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OF THE
JEWS,

THE

BY WAY OF REPLY

TO THE

LETTER ADDRESSED BY PERSEVERANS TO

THE ENGLISH ISRAELITE.

Humbly submitted to the Consideration of the Mis-
SIONARY SOCIETY, and the LONDON SOCIETY
for promoting ChrisTIANITY among the Jews.

HRISTIANITY a

BY THOMAS WITHERBY.

AUTHOR OF

AN ATTEMPT TO REMOVE PREJUDICES
. CONCERNING THE JEWISH NATION,

London:

PRINTED FOR THE AUTHOR,

BY STEPHEN COUCHMAN, THROGMORTON-STREET;
And Sold by J. HATHCARD, Piccadilly: CADELL and Davies,
Strand; and SHERWOOD, Neely, and Jones,

Paternoster-Row.

1809.

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VINDICATION

OF THE .
JE W S.

OF THE

ENFIELD-WASH, Middlesex, July 3, 1809.

Sir,

1 Have just read your Letter to the English Ifraelite, I and as my name is introduced in it, and you put a question to me, I think it incumbent on me to reply. In doing this I hope that I shall be kept from that angry spirit you have so unhappily indulged.

I am not ashamed to profess that I think the Lon. don Society for promoting Christianity among the Jews, is acting unadvisedly; greatly to the INJURY NOT ONLY OF THE JEWISH NATION, BUT ALSO TO THE CHRISTIAN CAUSE ; and in contradiction to the precepts of the New TESTAMENT as well as the old.

I entreat you to lay aside that warmth of temper which you discover in your letter, the cause of truth will not be benefited by it; and I assure you, that if truth is on your side, and you can convince me of it by a calm reply, that I shall gladly and thankfully acknowledge my obligation to you.

The

STAMENT as

The London Society, nor the Missionary Society, from whose hands they seem to have taken up this matter, are not without precedent in their endeavours to PROVOKE the Jews to the discussion of questions which they conceive it to be their duty to decline. In this respect the London Society are retracing the steps of the celebrated Dr. Priestley.

In order to form a right judgment upon the question, whether the Jews are right in avoiding any literary discussion upon religious topics, which in the first page of your letter you admit to be the principle which is known to exist among them, it will be proper to consider their situation in this land.

After their long banishment from our shores--in the time of Cromwell the question whether it would not be advisable to readmit them among us was discussed, and they were permitted to return, upon three express conditions :- 1st. That they should make no profelytes. 2dly. That they should bury their own dead. And, 3dly. That they should maintain their own poor.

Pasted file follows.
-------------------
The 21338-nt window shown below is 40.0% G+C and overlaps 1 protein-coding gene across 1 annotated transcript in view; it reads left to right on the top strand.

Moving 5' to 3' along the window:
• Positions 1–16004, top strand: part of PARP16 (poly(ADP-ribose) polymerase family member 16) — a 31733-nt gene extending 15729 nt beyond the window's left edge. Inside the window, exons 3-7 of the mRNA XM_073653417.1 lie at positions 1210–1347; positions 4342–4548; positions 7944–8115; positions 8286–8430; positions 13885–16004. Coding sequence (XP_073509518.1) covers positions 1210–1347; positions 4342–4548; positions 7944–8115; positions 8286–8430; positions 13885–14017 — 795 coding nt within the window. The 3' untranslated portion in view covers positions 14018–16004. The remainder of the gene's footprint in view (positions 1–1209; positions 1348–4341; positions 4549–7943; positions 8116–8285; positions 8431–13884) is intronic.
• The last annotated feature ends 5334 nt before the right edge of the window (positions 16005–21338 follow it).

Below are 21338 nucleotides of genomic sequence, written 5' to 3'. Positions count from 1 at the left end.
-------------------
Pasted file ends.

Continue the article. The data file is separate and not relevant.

These conditions they have ever observed; and it is from a sense of duty, therefore, and I may say gratitude for the general kind treatment they have experienced in this land, that they avoid the discufsion of questions, which they cannot in the very nature of things discuss without wounding the feelings and giving offence to those whom they wish to consider as their benefactors: but it is not only from these motives that their conduct, their exemplary conduct, in this matter is to be traced; they have a divine precept, which was given to them during their captivity in Babylon, and which being equally applicable to them in their present situation, they consider as their great rule of conduct: you will find it in the Book of the Prophet Jeremiah in these words: 6 Thus 66 faith JEHOVAH OF HOSTS, THE GOD OF ISRAEL, 66 Seek ThE PEACE OF THE CITY whither I have “ caused you to be carried away captives, and pray » unto JEHOVAH for it; for in the peace thereof 66 shall ye have peace.” Jere. xxix. 7.—They do conform to this divine rule of conduct, and well know that anger towards them, which would be the natural result of discussions of this kind, would not only be productive of great inconvenience to themselves, but also have a direct and manifest tendency to the breach of the peace of that city, wherein it hath pleased JEHOVAH OF HOSTS, THE GOD OF ISRAEL, their gracious and merciful God, to give them place to sojourn.

In this land we have lately had the honour to afford protection to those who denominated us a nation of heretics i all this was forgotten and forgiven in the time of their necessity, and they were received as afflicted brethren. Now pray, my dear Sir, let me urge you to consider whether it would not have been a most ungenerous part, if we had taken advantage of the time of necessity, and urged the French priests to become Protestants? Would it not have been a dreadful breach of the laws of hospitality! It was not attempted; the blood of an Englishman would have revolted at the ungenerous action : I leave you

W

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